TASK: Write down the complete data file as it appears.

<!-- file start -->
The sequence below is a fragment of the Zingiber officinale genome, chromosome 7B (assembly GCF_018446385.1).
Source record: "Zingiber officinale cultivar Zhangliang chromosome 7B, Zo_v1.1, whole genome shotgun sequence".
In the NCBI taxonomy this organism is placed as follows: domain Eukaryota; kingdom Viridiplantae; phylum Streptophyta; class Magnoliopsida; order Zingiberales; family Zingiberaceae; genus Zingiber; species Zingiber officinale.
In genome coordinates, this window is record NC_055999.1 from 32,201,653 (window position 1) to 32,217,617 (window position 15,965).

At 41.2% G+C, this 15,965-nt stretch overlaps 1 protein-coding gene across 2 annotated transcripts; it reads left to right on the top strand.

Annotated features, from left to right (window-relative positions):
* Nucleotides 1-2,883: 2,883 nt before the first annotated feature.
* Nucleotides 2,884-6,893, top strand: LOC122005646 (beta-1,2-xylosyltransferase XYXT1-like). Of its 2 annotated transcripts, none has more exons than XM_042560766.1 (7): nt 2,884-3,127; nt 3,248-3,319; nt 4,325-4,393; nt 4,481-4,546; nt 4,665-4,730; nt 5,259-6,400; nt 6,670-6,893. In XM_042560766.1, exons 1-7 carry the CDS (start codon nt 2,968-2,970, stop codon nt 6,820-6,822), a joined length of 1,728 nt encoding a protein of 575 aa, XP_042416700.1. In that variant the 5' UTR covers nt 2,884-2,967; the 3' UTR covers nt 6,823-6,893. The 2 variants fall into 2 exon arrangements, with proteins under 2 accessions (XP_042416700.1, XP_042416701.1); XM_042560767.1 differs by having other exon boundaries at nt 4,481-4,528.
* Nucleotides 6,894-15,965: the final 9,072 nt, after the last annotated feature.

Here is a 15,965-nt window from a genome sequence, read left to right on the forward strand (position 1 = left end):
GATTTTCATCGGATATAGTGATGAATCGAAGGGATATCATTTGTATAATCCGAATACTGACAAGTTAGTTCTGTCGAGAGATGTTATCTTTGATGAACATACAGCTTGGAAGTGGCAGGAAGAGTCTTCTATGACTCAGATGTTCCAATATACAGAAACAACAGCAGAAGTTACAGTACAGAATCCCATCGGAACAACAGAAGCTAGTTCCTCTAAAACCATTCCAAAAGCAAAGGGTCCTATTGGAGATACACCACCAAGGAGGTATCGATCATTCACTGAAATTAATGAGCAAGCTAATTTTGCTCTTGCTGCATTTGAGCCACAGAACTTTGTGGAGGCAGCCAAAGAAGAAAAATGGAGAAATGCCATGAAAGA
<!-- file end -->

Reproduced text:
The sequence below is a fragment of the Zingiber officinale genome, chromosome 7B (assembly GCF_018446385.1).
Source record: "Zingiber officinale cultivar Zhangliang chromosome 7B, Zo_v1.1, whole genome shotgun sequence".
In the NCBI taxonomy this organism is placed as follows: domain Eukaryota; kingdom Viridiplantae; phylum Streptophyta; class Magnoliopsida; order Zingiberales; family Zingiberaceae; genus Zingiber; species Zingiber officinale.
In genome coordinates, this window is record NC_055999.1 from 32,201,653 (window position 1) to 32,217,617 (window position 15,965).

At 41.2% G+C, this 15,965-nt stretch overlaps 1 protein-coding gene across 2 annotated transcripts; it reads left to right on the top strand.

Annotated features, from left to right (window-relative positions):
* Nucleotides 1-2,883: 2,883 nt before the first annotated feature.
* Nucleotides 2,884-6,893, top strand: LOC122005646 (beta-1,2-xylosyltransferase XYXT1-like). Of its 2 annotated transcripts, none has more exons than XM_042560766.1 (7): nt 2,884-3,127; nt 3,248-3,319; nt 4,325-4,393; nt 4,481-4,546; nt 4,665-4,730; nt 5,259-6,400; nt 6,670-6,893. In XM_042560766.1, exons 1-7 carry the CDS (start codon nt 2,968-2,970, stop codon nt 6,820-6,822), a joined length of 1,728 nt encoding a protein of 575 aa, XP_042416700.1. In that variant the 5' UTR covers nt 2,884-2,967; the 3' UTR covers nt 6,823-6,893. The 2 variants fall into 2 exon arrangements, with proteins under 2 accessions (XP_042416700.1, XP_042416701.1); XM_042560767.1 differs by having other exon boundaries at nt 4,481-4,528.
* Nucleotides 6,894-15,965: the final 9,072 nt, after the last annotated feature.

Here is a 15,965-nt window from a genome sequence, read left to right on the forward strand (position 1 = left end):
GATTTTCATCGGATATAGTGATGAATCGAAGGGATATCATTTGTATAATCCGAATACTGACAAGTTAGTTCTGTCGAGAGATGTTATCTTTGATGAACATACAGCTTGGAAGTGGCAGGAAGAGTCTTCTATGACTCAGATGTTCCAATATACAGAAACAACAGCAGAAGTTACAGTACAGAATCCCATCGGAACAACAGAAGCTAGTTCCTCTAAAACCATTCCAAAAGCAAAGGGTCCTATTGGAGATACACCACCAAGGAGGTATCGATCATTCACTGAAATTAATGAGCAAGCTAATTTTGCTCTTGCTGCATTTGAGCCACAGAACTTTGTGGAGGCAGCCAAAGAAGAAAAATGGAGAAATGCCATGAAAGA